Death Denied

863 Words4 Pages
Winston Churchill once said, “I am ready to meet my Maker. Whether my Maker is prepared for the ordeal of meeting me is another matter.” Winston Churchill was a funny man, but he has summed up what the majority of the western culture views about death and meeting your maker. The idea of meeting a “maker” hasn’t always been the most popular of views on death though. Throughout centuries, globally, humans have been changing their views on the idea of death: what it is and where it takes them. As technologies and cultures change, so do the ideas of death along with it. “Up until around the sixteenth century death was thought to occur when heartbeat and breathing stopped”(Chapter 55). With increasing knowledge about the body and its…show more content…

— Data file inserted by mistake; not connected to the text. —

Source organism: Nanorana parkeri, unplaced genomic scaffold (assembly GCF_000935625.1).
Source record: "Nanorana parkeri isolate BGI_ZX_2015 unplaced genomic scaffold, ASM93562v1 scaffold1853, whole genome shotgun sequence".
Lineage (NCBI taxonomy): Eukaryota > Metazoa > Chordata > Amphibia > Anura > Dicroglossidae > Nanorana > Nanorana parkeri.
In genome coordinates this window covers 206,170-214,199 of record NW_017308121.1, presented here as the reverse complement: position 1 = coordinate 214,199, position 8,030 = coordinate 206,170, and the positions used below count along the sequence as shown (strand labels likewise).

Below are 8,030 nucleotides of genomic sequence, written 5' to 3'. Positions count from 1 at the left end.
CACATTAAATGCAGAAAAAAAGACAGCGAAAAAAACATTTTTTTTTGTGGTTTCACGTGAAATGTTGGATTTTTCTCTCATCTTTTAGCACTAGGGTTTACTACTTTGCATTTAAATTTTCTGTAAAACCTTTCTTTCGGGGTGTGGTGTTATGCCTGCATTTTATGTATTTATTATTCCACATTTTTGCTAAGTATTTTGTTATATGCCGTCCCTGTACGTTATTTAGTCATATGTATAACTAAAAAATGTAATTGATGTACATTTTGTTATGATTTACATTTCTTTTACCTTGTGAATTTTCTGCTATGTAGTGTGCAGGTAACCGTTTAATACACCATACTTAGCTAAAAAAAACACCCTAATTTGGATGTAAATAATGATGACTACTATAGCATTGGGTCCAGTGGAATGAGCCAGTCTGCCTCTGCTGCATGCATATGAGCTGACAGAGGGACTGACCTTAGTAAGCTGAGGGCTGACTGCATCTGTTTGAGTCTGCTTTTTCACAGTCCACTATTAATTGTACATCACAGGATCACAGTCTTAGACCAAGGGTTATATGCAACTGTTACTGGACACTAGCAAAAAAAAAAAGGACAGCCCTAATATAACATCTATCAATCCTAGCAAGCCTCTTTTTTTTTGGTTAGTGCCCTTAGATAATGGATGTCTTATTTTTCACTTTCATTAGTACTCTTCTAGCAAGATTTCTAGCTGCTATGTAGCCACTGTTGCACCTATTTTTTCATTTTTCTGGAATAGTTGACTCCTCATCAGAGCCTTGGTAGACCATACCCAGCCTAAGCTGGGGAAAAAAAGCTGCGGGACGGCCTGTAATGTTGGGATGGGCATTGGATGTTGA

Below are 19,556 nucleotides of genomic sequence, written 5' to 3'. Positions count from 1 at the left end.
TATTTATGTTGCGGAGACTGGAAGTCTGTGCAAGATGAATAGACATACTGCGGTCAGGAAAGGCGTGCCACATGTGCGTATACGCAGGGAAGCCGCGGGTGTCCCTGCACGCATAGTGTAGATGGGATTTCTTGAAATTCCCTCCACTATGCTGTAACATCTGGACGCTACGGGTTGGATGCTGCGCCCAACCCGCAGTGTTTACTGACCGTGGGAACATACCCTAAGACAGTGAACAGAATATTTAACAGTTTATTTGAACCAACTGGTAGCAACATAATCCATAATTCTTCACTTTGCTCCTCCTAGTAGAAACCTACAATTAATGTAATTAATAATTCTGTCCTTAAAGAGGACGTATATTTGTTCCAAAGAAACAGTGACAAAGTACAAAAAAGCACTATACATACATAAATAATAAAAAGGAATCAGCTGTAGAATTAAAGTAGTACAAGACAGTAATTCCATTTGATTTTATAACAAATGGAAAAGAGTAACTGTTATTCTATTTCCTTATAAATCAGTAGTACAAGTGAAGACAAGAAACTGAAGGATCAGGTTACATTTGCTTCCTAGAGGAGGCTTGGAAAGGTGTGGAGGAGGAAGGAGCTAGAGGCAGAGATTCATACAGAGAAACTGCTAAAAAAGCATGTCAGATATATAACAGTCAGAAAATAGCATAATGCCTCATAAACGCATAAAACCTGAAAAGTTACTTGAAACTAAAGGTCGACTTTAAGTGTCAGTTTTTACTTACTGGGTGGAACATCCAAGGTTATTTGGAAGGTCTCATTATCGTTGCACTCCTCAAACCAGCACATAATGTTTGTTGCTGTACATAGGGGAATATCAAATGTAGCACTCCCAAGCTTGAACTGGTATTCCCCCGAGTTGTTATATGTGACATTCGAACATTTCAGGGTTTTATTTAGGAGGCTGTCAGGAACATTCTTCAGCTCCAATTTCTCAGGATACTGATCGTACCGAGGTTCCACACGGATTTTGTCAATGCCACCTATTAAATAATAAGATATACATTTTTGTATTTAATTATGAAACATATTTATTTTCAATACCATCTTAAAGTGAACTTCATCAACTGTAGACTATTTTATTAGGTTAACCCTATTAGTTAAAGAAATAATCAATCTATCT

Homer helped change this idea of death as a journey by explaining “dreams and death were part of one’s life and were considered as a gift from the Gods”(Katsouda 31). The idea of death as sleep lasted for almost 2000 years. The philosopher Socrates added on to Homer’s rendition of death by believing that death “has no sensation for the deceased, resembling sleep with no dreams, or transforms and transacts the soul to another better place”(Katsouda 31). The stoics belief then comes into play by stating that death is the separation of the soul from the body. This view was influenced by the Christian religion which is still influential to this day. Our current views on death have been just add-ons from more and more views about death. “Phillipe Aries has described five dominant patterns of death in contemporary western societies. They are tame death, death of the self, remote and imminent death, death of the other and the invisible death or death denied”(Chapter 56). People who know that they are dying and are not in denial of that fact are experiencing a “tame death”. “those dying in hospices and palliative care units are more likely to have a tame death”(Chapter 56). Those who frantically worry about what happens after they die and are faced with eternal judgment are usually experiencing the “death of self.” The “death of self” typically includes a reflection of all
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